The Algona Upper Des Moines from Algona, Iowa on September 7, 1967 · Page 14
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The Algona Upper Des Moines from Algona, Iowa · Page 14

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Algona, Iowa
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Thursday, September 7, 1967
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Page 14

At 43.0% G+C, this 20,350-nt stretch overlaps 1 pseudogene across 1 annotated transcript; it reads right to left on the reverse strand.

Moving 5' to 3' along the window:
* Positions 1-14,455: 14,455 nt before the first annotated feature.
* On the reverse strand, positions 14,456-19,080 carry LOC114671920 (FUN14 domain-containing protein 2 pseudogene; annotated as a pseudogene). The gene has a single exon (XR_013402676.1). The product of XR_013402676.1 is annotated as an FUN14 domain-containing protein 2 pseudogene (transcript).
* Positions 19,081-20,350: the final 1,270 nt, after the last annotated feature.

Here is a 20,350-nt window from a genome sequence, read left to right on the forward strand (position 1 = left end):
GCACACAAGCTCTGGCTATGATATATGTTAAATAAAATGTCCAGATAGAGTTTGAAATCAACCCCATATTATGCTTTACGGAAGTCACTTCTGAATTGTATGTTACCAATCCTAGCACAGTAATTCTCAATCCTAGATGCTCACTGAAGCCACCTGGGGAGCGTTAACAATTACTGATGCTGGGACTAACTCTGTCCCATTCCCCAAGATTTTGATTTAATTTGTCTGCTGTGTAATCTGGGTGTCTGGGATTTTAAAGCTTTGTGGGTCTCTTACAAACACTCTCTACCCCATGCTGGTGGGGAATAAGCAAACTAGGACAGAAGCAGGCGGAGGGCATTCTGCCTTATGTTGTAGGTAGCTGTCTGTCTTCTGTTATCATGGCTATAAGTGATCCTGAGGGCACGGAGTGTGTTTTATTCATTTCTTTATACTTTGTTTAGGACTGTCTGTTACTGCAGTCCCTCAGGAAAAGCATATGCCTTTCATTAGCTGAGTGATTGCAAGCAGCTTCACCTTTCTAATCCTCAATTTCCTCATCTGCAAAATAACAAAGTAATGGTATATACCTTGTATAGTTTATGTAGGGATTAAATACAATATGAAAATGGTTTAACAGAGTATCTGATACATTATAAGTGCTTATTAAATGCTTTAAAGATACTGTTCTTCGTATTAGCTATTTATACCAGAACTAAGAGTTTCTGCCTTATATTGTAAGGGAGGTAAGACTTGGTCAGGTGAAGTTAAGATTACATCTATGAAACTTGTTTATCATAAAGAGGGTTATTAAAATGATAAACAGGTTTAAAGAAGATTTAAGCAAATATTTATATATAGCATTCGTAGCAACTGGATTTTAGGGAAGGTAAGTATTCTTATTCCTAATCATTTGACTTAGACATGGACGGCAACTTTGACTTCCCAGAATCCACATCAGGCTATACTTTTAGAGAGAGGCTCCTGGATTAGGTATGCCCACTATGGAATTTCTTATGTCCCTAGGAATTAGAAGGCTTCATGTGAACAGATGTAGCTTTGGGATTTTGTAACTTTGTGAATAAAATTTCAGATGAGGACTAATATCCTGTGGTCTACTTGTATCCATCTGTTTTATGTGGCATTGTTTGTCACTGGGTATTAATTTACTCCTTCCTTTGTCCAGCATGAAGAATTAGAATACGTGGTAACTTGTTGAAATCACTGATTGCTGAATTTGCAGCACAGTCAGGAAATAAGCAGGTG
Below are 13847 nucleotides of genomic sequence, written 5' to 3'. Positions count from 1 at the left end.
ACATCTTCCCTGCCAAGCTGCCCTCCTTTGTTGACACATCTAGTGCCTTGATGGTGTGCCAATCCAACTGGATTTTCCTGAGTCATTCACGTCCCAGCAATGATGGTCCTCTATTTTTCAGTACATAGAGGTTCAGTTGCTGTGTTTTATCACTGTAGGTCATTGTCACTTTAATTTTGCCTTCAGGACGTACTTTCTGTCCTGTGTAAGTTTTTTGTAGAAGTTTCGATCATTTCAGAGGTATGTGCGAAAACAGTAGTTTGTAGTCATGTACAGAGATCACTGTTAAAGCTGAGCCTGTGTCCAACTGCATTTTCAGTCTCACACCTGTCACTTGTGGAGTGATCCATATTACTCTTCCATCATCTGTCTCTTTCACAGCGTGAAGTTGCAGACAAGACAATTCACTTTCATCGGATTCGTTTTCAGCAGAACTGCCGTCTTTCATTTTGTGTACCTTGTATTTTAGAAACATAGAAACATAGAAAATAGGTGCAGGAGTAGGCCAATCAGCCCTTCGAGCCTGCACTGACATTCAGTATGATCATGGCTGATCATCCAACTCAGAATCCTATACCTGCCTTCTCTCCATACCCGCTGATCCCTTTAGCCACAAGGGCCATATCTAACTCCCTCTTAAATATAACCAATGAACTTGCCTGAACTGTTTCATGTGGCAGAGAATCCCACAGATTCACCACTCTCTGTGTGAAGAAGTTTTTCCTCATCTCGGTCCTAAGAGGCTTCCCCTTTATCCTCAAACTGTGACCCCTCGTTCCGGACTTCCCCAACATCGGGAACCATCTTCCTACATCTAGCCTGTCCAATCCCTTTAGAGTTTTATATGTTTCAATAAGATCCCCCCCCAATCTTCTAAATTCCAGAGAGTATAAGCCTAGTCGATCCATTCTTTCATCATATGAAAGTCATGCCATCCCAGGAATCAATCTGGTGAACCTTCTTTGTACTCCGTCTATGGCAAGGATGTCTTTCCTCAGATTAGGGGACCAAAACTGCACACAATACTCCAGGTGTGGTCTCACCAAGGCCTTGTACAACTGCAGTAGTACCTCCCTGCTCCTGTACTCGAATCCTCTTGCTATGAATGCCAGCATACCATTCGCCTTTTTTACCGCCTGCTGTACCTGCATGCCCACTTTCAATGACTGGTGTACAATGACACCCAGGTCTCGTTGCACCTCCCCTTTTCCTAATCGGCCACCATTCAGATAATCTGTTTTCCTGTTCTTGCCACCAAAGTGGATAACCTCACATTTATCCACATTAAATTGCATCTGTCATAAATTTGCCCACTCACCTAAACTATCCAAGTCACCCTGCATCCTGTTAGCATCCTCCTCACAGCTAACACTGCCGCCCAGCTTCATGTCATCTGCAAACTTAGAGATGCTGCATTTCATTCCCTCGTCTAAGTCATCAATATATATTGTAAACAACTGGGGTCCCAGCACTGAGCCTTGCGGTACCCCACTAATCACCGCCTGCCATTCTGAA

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WASHINGTON Htny-Go-Ronnd WASHINGTON - The flow of liquor in the nation's capital has reached such a high tide that it demands public attention. The caricatures of the politician breathing cigar smoke and swilling scotch from a bottle, and the diplomat, his finger curled around the stem of a cocktail glass, generally are not true. But there is a convivial conspiracy to protect the growing number of alcoholics both on Capitol Hill and Embassy Row. The finest liquors, free flowing, are available to our public officials and are not always easy to resist. Lobbyists pass out the best brands as offerings on Capitol Hill. Embassies pour the same quality booze at their diplomatic soirees. More than one high official, not wishing to seem urtappreci- ative of his host's taste in beverages, has had to be carried home from a Washington party. - HOSPITALITY UNLIMITED - On both sides of Capitol Hill, the hospitable atmosphere is conducive to elbow bending. Many members of Congress keep an open bar in their offices. When there is frequent voting on the Senate or House- floor, bars are automatically opened in some of the ornate offices close at hand. Under tinkling cut-glass chandeliers, legislators can find the stimulation that may be lacking in the debate. For years, Sen. Wayne Morse, D-Ore., has led a lonely campaign against these unlicensed bars. The thought of Inebriated legislators casting votes on vital national issues appalls him. "There has never been one night session of the Senate in all my experience," Morse once told friends, "that hasn't witnessed at least one Senator making a fool of himself and disgracing the Senate." But colleagues look upon Morse's opposition as a quaint idiosyncracy, and the festivities between roll calls go happily on. - o - - CIGARETTE LOBBY WINS - The Senate Commerce Committee is inquiring how news of a "revolutionary" hew cigarette filter happened to be announced on the same day John Gardner, the Secretary of Health, Education and Welfare, protested to Congress that the warning on cigarette packs wasn't strong enough. Result: Tobacco stocks actually shot up after Gardner emphasized the "overwhelming evidence" that cigarettes are a health hazard. The rights to the new filter, following some financial hocus pocus, were turned over to Columbia University. The committee will take testimony from both the filter's inventor, Robert Strlckman, and Columbia's president, Grayson Kirk. Here's what the Senators will learn: 1. The American Cancer Society appealed to Columbia University to hold back news of the filter another week so It wouldn't conflict with Gardner's statement. 2. Nevertheless, the news was leaked out simultaneously with Gardner's appearance on Capitol Hill. The timing was calculated to counteract the Impact of Gardner's new warning and to benefit the cigarette companies. 3. There is no assurance that the new filter will safeguard smokers from cancer. The third point was made by Senate Commerce Chairman Warren Magnuson, D-Wash., to this column. "We have to be careful," he said, "about accepting claims that a safe cigarette is just around the corner, I want to encourage development of a less hazardous cigarette. But we can't under any circumstances let the public believe they can now ignore the hazards of smoking." - o - -20 MILLION FREE TICKETS - Anti-poverty boss Sargent Shriver has invited Mayors John Lindsay of New York, John F. Collins of Boston and Ralph Locher of Cleveland to meet with him on a plan to provide 20 million youngsters all over the nation with free tickets to professional baseball games and other athletic contests. Rep. James Burke, D-Mass., BREW PEARSON originator of the plan, also will attend. At a meeting with Shriver last week, Burke quoted a letter from former football star Ernie Nevers, now associated with the Oakland, Calif., Clippers soccer team, telling the Boston Congressman: "Your statement in Drew Pearson's column saying, 'Let's fill up those empty seats In stadiums and ball parks with underprivileged kids at least once a week,' is an excellent idea for many reasons. My own experience has shown, with very few exceptions, that the athlete becomes and remains a good citizen." "Well, let's get going," agreed Shriver. He said that the federal government, with Congressional approval, could donate 25 cents for each kid, with state and local governments giving another 25 cents, enough to transport the youngsters to ball parks, football stadiums, basketball and soccer games, etc. Team owners could arrange for seating, and local business people could provide free hot dogs and soft drinks, suggested Shriver. He added: "We might start with a pilot program in New York, Boston and Cleveland, but many other cities will want to join in, I am sure, once we get moving." - o - -OILMAN'S FRIEND - The oil millionaires are counting upon reliable Wilbur Mills, D-Ark., chairman of the tax- writing House Ways and Means Committee, to keep the tax loopholes wide open during the pressure to raise more revenue to pay for the Vietnam war. Thus the oil boys, who wave the flag a lot to distract attention from their failure to share the financial burden of the fight . against communism, will be able to continue to enjoy their Cadillacs while others pay for the tanks and planes. An estimated $2.5 billion ex- capes from the Treasury every year through the 27 1/2 per cent oil depletion loophole alone. Only this past March, an adjustment in the investment tax went into effect that will save the oil and gas companies more millions. In other words, the. oil millionaires are given still another tax break while their former champion, Lyndon B. Johnson, is asking the rest of the taxpayers to pay 10 per cent more. It was Wilbur Mills who largely blocked a partial plugging of the oil tax loopholes after the late President John F. Kennedy, for a refreshing moment in history, spoke out against oil tax privileges and called for a reduction in the depletion allowance. Mills flew out to Oklahoma to assure the oil crowd that President Kennedy's reforms would be safely sidetracked by his committee. He has now repeated these assurances. Queried by this column, Mills had no comment. But his office stated: "The chairman has nothing to add to what he has said in the past 20 years on tax equalization, and you know his position." - o - - CASH OUT OF HAND - Communist disturbances in Hong Kong have caused a rush on communist banks. Depositors are moving their money into capitalist banks or out of the country'altogether. Trade with the mainland has also dwindled to a trickle. This is hardly the reaction the Red Chinese must have wanted, since they have been getting half of their hard currency through Hong Kong. On the other hand, the sudden freezing of the money supply removes the chief reason that Red China lias not taken over Hong Kong. Top Hogs Lickteig Bros, of Algona had top cutting pig in three arsa shows. At the county fair, the animal weighed 23?; length 30.5; Bf. 1.23; percent ham 16.29; loin 6.65; ham and loin index 129.4. At the Emmet County Area Hog Show, top pig cut weighed 225; length 31.6; Bf. 1.3; percent ham 20.61; loin 7.80; and at Midwest Market Hog Show, length 30.6; Bf. 1.10; percentham 16.29; loin 6.65; ham and loin index 129.4. Janice Angle, S-City, Bride At Bancroft St. John's Catholic church at Bancroft provided the setting Aug. 19 for the 10:30 a. m. double ring ceremony of Janice Lea Angle and Eugene Carl Schneider, The bride Is the daughter of Mr. and Mrs. Clayton Angle of Swea City. Mr. and Mrs. Elmer Schneider of Bancroft are the groom's parents. Bridal attendants were Jolene Schneider, sister of the groom, as maid of honor and Sue Tague, bridesmaid. Elmer Schneider, Jr. was his brother's best man, and Michael Schmall, nephew of the bride, was groomsman. , Mr. and Mrs. Schneider are at home in Algona where he is employed at Hood's Super Valu. Ray Heifner Of Titonka Retires J. A. Erickson From u.s. Navy Rites Friday At Swea City 1 READER COMMENT "MEAT OF COCOANUT" Upper Des Moines: I was much interested in Drew Pearson's column in the Aug. 24 issue of your paper, and what he discusses in all the debate about taxes, welfare, debt, etc. is the "meat of the cocoanut." Pearson remarks that members of Congress in many instances depend heavily upon contributions from the oil industry in campaigning. In reporting their campaign expenses many, many times the amount reported is spent in the campaign. One ad in the Des Moines Register, in a recent campaign in Iowa, cost many more times than the campaign expense reported, and it might have had something to do with the candidate's refusal, after election, to vote for closing the tax evasion loopholes of the oil industry. Anytime a U.S. Senator from a non-oil producing state speaks in defense of the big tax subsidy enjoyed by the oil interests, he shows his unfitness for public office. Unfortunately, very few voters know much about this. -"" ' • Pearson presents the facts, and I hope all of your readers enjoy his columns like I do. G.W. Patterson Burt, Iowa KOSSUTH COUNTY'S FAVORITE NEWSPAPER ••••••••••••••••••••• Raymond Heifner, son of Lewis and Ina Stockwell Heifner, and stepson of Edythe Heifner, Titonka, retired from the U.S. Navy as a Chief Warrant Officer on June 30 after 36 years of active naval service. Raymond was born in Titonka on August 25, 1915, attended the local high school and graduated with the class of 1932. He attended Capitol City Commerical College, Des Moines, from Sept. 1933 to Nov. 1934. After completion of commercial school, he was employed by William H. Ricklefs, and the Johnson Implement Co until he enlisted at Ft. Dodge in 1937. On October 7, 1944 he married Frances Murphy of Winston-Salem, N.C. To this union have been born two daughters, Nora Ann and Susan Kay. Both Frances and Nora Ann are employed by the U.S. Civil Service Commission and are working in the Navy Department at the Bureau of Naval Personnel, apparently brainwashed by the head of the household. Susan is a junior at J.E.B. Stuart High School in Fairfax County, Va. Raymond has retired at 3720 North Rosser St., Alexandria, Va. After a short breather he intends entering Civil Service and hopes to find civilian employment with the Navy Department, most probably with the Bureau of Naval Personnel. LuVerne High Classes Elect 67-68 Officers Class officer of the four high school classes at LuVerne High have been selected for 1967-68 as follows: Seniors — President, Doug Nelson; Vice President, Duane Will; Secretary, Mary Hjelmeland; Treasurer, Bob Fett; Student Council, Coleen Johns. Juniors — President Connie Hefty; Vice President, Dennis Blumer; Secretary, Mary Hanselman; Treasurer, Barbara Hurlburt; Student Council, Ronnie Wolf. Sophomores— President, Terry Vaudt; Vice President, Lee •Schipull; Secretary, Paul Swanson; Treasurer, Kathy Trauger; Student Council, Raejean Hewitt. Freshmen - President Jennifer Wilhelm; Vice President, Mark Barber; Secretary, Becky Coyle; Treasurer, Nancy Arndt; Student Council, Randy Will. SWEA-EAGLE - John A. Erickson, 82, passed away Tuesday evening at the Holy Family Hospital, Estherville, from complications of old age. He had been a patient there for one week. He was born January 18, 1885, in Swea townshlp.asonofMr, and Mrs. P.G. Erickson. He was educated in Swea township schools and attended Ellsworth College. He was married to Effie Anderson, February 25, 1922, at Algona. They lived all their married life in Swea City. He was self-employed as a cement contractor. Survivors are his wife; one daughter, Mrs. (Jean) Arden Lium, Bricelyn, Minn.; one son, John Erickson, Mason City; five grandchildren; and a sister, Mrs. Ruth Shrewsbury, Fresno, Calif. Services were Friday at 2:00 p.m. at the Baptist Church, Swea City, with Rev. H. J. Crandall officiating. Interment was in Swea township cemetery. Casketbearers were Glen Olson, Glenn Clark, Alvin Richardson, Dettmar Thompson, Beryl Butterfield and Earl Berg. At the Mervin Johnson home for dinner while the DeZeeuws were visiting here, were the Terry Johnsons, Truman Johnsons and the Earl DeZeeuws. Sunday guests at the Truman Johnson home were Mr. and Mrs. Harry Looft, Madrid and the Lester Johnsons. The Virgil Tokheims attended the 50th anniversary celebration for her aunt and uncle, the T.L. Ridgways at Sullivan, HI. last week. • They spent part of the week visiting there, and the Harley Works and Orville, attending also, spent a week there. Algona Girl To Faculty Post Ohio School YELLOW SPRINGS, O., - Seven young scholars begin teaching assignments at Antioch College this fall under the second round of a program to improve college teaching in the humanities. Supported largely for three years by a $216,350 grant from the Danforth Foundation, the program was set up to help satisfy the demand for excellence in college teaching, and is another example •••••••••••••••••••••••••M BBBBBBBBBBBBBBBBBBBBB no matter which type of electric heat ceiling cable heat pump you choose for your home. wall panel baseboard you'll find you can't beat electric heat! It's cleaner, more comfortable, more convenient. Be modern , heat your home the way the "in "crowd does — electrically! Algona Municipal Utilities of Antloch's interest In the preparation of teaching. The Associates, as the young scholars are called, teach about half a normal academic load and spend the remainder of their time in "systematic study of the problems found in teaching undergraduates." One of the Associates for the 1967-68 academic year is Karen L. Shirley in art. Miss Shirley is the daughter of Mr. and Mrs. Lloyd Shirley, 614 West Nebraska St., Algona. She graduated from Algona High School in 1956; received the B.A. in art from Antioch in 1961 and the M.F.A. in ceramics from Mills College in 1967. Thursday, Sept. 7, 1967 Algona (la.) Upper Des Molnei-3 Real Estate Transfers Gengler, Robert C. and Mary M. to Donald E. Claude 8/17/67 lot 6 blk 6 OP, Whittemore. Hanson, Harley 0. and Lavina H. to Howard A. and Leone A. Salisbury 8/21/67 lot 1 blk 6 & N 1/2 lot 2 blk 6 Buell's Second Add., Burt. Kenne, Alvina and Irvin, et al to Isabelle Berte 8/21/67; undiv. 1/2 int. in E 1/2 SE 1/4 (exc. see rec.) 30-94-28 & S 1/2 NE 1/4 30-94-28. Reed, Irene M. sgl., Robert C. and Marcie William J. and Sharon to Gerald L. Meyer 8/16/67; S 68' lot 15 blk 4 OP, Whittemore. Ringsdorf, Donald W., attorney-in-fact for Lulu Ringsdorf, widow, to Mathilda Edna Madson 8/16/67; all that pt. of lot 5 of A P of pt. of the N 1/2 of the NW 1/4 see rec. 25-97-29. Stenzel, Pearl B., widow, to Russell C. Stenzel,etux8/l7/67; NW 1/4 25-100-28. Waldron, John and Irene to Robert A. and Julia A. Daniels 8/17/67; N 3 rods of lot 3 & N 3 rods of lot 4 blk 85 OP Alg., 6 S 3 rods of the W 1/2 of lot 7 blk 2 AP of part of Reserv #1, OP. Steier, Elmer J. & Bernadette M. to George P. Besch, et ux 7-19-67 First Add. lots 15 & 16 blk 2; Whittemore. Vdgel, Lucille Stilts & D. C. to Gerald P. Frankl et ux 7-2067 N 2/3 lot 2 blk 5 & S 2/3 lot 3 blk 5 Call's & Smart's Add., Algona. Wingert, Helen A. & Louis to Richard F. Shellenberg et ux 7-18-67 N 122' 6" of W 238' 6" lot 2 blk 2 Call's Add., Wesley. Union Alethecms Union Alethean 4-H Club held their monthly meeting with Jean Dodds and Holly Haas as hostesses. Officers were elected: president, Sue Dodds; vice president, Linda Nitchals; secretary, Julie Molacek; treasurer, Kathy Hansen; Mary Lou Nitchals, historian; photographer, Patty Hansen; Holly Haas, recreation; music, Jean Dodds; reporters, Georgia Leigh and Jane Shey; librarian, Diane Nitchals; leaders, Mrs. Robert Dodds and Mrs. Wm, Dodds. Ribbons from the fair were received. Talks were given by Cindy Kuhn and Jane Shey. Demonstrations were given by Diane Nitchals. CABBAGE A 15 1/2 pound cabbage was grown in the garden this summer by Mr. and Mrs. Bob Luko of Bloomfleld. OPEN® DRIVE CAREFULLY 1 Hose who know MINNEAPOLIS Know ; MOTOR HOTEL For Convenience ... For Luxury Accommodations... I For Friendliness... For Budget Rates... For Resort- like Atmosphere ... Easily Accessible to All Highways! MIH! Suilcs • Niiliuiml Cnlil Mycliil Awiirtl lii'ali'd Swimming l'»>ol • t 'ompk'lf Ho!t.'l • '.M-Hoiir.Swil'.'lil'uiirtl • TiC'uTV • I'lny Ami 1'ui- EXCELLENT FOOD — Redwood Dillmi: Room Icalunnc Hearth Charcoal llroilcd Sleaks — Colfcc Shop open lioni G:00 a.m. 'till Midnight — CocMail Lounge. Ample Free Parking In Front 01 Your Room Uiiby yitlLT Si- SINGLE ROOMS S9.00 to Slo.OQ DOUBLE ROOMS 9113.00 toSH.50 Childicn giidn I:.' HILL in same loom with Adults. Wire or write (or Reservations — Phone (Area 612) 588-4665. HOLIDAY MOTOR HOTEL Jet. Hrghways 100 and 55 West. Minneapolis 22, Minnesota. Minutes from Downtown — 15 Minutes Irom Mel Stadiun Home of the Twins and Vikings — 20 Minutes from Int. Airport. EVERY CLOUD will have one, if you save regularly for emergencies. Start stocking up on some "just in case" money, where sunny earnings make dollars grow fast- save here, with your all- weather friends! Convenient Passbook Savings This is the best all-around savings plan for everybody — the best way to have money available when you need it ... the best way to build small sums into large. Dividends are paid twice a year. Put any amount into your account . . . any time. HOME FEDERAL Savings & Loan Assn, All Accounts Fully Insured to $15,000 Save From The 15th — Earn From The 1st SINCE 1917 — ALGONA, IOWA ON PASSBOOK SAVINGS AND 6-MONTH INVESTMENT CERTIFICATES '/Savings Accounts insured up to $15,000 by F ederal Savings and Loan Insurance Corporation/